A cross sectional study using multi task questionnaire; the study extended from January to July 2019. The study was conducted at four high schools, two schools for girls and two schools for boys, all in Al Rsafa district, Baghdad. A convenient sample of 524 students, all participants were in fourth and fifth grades, attending: Almutamayzat high school for girls, Almutamayzeen high school for boys, Baghdad college for girls, Baghdad college for boys. The data were collected by using questionnaire that was derived from previous literatures modified by the researcher and validated by three family physicians. The questionnaire consists of certain domains:

Demographic data of the student

Gender: Female male, School grade: 4th, 5th grades.

Demographic data of the parents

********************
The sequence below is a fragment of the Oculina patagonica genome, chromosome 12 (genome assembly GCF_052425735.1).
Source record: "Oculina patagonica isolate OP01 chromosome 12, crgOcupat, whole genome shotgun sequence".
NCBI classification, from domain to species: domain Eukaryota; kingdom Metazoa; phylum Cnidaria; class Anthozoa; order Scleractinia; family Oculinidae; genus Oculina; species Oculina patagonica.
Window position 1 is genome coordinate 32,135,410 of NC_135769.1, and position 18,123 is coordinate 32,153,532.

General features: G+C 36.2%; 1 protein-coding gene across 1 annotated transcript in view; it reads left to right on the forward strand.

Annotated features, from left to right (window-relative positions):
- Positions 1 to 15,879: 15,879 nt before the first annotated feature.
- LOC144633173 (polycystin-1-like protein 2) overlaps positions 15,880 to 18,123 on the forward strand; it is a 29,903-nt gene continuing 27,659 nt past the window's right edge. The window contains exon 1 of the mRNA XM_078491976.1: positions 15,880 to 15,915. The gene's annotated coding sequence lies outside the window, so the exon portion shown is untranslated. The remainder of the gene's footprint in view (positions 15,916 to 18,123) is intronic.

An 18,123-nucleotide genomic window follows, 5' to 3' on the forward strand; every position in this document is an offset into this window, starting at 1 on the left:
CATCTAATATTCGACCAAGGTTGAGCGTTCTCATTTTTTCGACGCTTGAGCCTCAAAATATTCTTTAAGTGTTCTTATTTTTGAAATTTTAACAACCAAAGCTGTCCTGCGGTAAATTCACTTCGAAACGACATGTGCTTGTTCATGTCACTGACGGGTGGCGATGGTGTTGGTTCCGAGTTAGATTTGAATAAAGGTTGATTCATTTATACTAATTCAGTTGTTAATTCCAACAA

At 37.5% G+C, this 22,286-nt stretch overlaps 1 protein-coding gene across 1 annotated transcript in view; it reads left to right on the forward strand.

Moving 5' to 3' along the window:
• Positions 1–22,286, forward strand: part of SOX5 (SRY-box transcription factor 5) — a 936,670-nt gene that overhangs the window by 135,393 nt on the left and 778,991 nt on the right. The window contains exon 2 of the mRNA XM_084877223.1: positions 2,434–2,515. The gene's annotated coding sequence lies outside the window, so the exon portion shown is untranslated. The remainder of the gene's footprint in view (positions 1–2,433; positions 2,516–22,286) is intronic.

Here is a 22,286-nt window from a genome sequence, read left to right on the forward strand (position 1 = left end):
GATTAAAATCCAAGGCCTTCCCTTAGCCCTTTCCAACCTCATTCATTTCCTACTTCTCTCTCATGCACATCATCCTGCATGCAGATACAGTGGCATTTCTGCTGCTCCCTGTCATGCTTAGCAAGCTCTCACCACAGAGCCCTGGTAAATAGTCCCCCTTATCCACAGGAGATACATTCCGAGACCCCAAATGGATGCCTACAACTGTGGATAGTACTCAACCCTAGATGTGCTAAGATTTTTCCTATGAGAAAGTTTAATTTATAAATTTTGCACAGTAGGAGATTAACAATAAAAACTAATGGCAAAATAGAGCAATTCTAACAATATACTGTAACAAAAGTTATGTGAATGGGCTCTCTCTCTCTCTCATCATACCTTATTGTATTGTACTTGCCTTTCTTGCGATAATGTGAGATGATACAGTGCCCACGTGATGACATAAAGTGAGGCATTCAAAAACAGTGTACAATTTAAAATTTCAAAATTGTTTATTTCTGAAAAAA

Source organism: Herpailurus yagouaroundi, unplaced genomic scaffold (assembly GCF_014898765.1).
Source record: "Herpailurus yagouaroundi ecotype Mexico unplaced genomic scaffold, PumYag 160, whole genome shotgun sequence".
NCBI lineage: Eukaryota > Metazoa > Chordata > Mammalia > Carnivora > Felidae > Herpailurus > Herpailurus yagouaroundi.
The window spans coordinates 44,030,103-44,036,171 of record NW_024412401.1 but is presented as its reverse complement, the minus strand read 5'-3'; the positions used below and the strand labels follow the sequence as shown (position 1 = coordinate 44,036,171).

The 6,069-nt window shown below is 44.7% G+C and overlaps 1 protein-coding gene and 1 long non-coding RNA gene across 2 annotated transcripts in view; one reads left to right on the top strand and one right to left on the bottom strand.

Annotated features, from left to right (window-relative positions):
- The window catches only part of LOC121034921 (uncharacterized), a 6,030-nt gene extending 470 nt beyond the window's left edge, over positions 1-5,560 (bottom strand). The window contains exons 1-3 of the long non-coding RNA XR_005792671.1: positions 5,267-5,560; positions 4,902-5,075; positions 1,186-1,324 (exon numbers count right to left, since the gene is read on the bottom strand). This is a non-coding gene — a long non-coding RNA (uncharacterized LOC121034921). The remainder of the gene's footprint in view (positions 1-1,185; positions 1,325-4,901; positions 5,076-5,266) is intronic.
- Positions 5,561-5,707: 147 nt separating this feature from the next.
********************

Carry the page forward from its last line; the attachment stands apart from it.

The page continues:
Mother's educational level: illiterate, primary, secondary, college and higher studies. Father's educational level: Illiterate, primary, secondary, college and higher studies. Mother's occupation: Employed or unemployed. Father's occupation: Governmental or non-governmental. Marital status: Divided into living together, separated, divorced, widow. Approval of supervising committee of the Arab Board of Medical specializations for the research topic. Oral consent was obtained from each school administration to facilitate the task of obtaining the information from the students. Oral consent was obtained from each student after explaining the subject of the survey and the aims of it.